Maria and Johan moved back to Stockholm, Sweden in 2012. At first, they tried out employment at mid sized architectural offices, Maria at Strategic Architecture and Johan at Concept, but it didn't take many years before they started their own practice again. In the beginning they collaborated with Marie Kojzar in OOAK Architects, but today they run the office themselves.
In recent years there has been more work at home. OOAK has, among other things, formed two district plans in Bålsta and Upplands Bro for the private construction and real estate company Gillöga. In Bålsta, 300 detached- and townhouses are planned with common car-free courtyards as an extension of the individual gardens. The idea is that cultivation and other courtyard activities will create a sense of community in the district - a bit like the city's ward community can do. The project has been put on hold because the municipality has not yet managed to expand the water and sewage network in the area.
The planning of an area on Stäksön between Kungsängen and Kallhäll in Upplands Bro municipality is also delayed. In that case, it is because the County Administrative Board wants to make a decision on how the area is to be defined and whether the coastal protection should apply as well. "Our vision is to create a new city park at Stäksön. At the moment there is no larger park in neither Kallhäll nor Upplands Bro", says Maria. The park is supposed to be located in the Stäksön valley. And the homes will be placed on the slopes overlooking the park, which lead down to Lake Mälaren.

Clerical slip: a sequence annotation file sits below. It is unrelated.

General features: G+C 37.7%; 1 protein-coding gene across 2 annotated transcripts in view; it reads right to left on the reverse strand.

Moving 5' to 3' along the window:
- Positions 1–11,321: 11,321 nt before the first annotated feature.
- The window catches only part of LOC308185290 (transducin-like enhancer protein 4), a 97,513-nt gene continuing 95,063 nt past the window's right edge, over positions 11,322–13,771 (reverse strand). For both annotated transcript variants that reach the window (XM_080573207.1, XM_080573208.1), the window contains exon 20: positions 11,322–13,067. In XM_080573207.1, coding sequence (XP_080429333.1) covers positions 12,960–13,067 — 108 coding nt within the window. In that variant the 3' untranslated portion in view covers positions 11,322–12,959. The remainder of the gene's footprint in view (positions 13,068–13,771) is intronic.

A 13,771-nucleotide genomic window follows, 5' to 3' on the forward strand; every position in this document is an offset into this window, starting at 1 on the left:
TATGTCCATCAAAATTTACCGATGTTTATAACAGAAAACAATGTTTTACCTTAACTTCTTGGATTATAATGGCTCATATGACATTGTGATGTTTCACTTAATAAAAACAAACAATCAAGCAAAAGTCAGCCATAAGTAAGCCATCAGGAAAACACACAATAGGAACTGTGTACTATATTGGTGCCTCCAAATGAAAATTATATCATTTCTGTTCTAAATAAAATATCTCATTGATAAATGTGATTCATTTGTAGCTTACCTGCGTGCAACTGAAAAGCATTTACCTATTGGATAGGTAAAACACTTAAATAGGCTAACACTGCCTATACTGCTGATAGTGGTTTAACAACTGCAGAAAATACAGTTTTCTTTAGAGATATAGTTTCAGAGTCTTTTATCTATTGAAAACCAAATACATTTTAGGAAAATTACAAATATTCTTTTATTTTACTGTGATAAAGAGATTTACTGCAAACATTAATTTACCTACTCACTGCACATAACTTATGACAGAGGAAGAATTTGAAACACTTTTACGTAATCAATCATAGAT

Virtual meeting over the Atlantic
Towards the end of our interview, Johan has entered the digital weekly meeting for the construction of Tetris. The meeting also includes the MEP consultant, the construction manager, the contractor and the interior designers. Johan shares his screen with the others who are in the Bahamas and in Miami. Today it is, among other things, the position of the interior walls that is up for discussion. The participants walk around in the virtual model. They comment on, and point out different details in the building with the shared cursor. "It works incredibly well with the coordination, even though I have not met all of the people that I discuss with in person", says Johan.
Are there differences compared to building in Sweden?
"Yes, one must take hurricanes, at least once a year, into consideration. Therefore, it is crucial that the load-bearing facade parts must hold the wind pressure. There is also much more condensation due to the high humidity."
Both Johan and Maria emphasize that the architect have much greater responsibility towards the client in both Greece and the Bahamas compared to Sweden. "You are the “spider in the web” that coordinates the design and the construction of the building. But it also has its advantages. You have greater means to be part of the decision making", says Maria.
Three starting points for OOAK's architecture:
- Strives to create buildings and environments with clear identities.
- The specific conditions and characteristics drive the design process: the program, the physical and cultural contexts, the climate and the people.
- Inspired by the Nordic respect for nature. The point of departure is that all OOAK's projects around the world should respect the surroundings.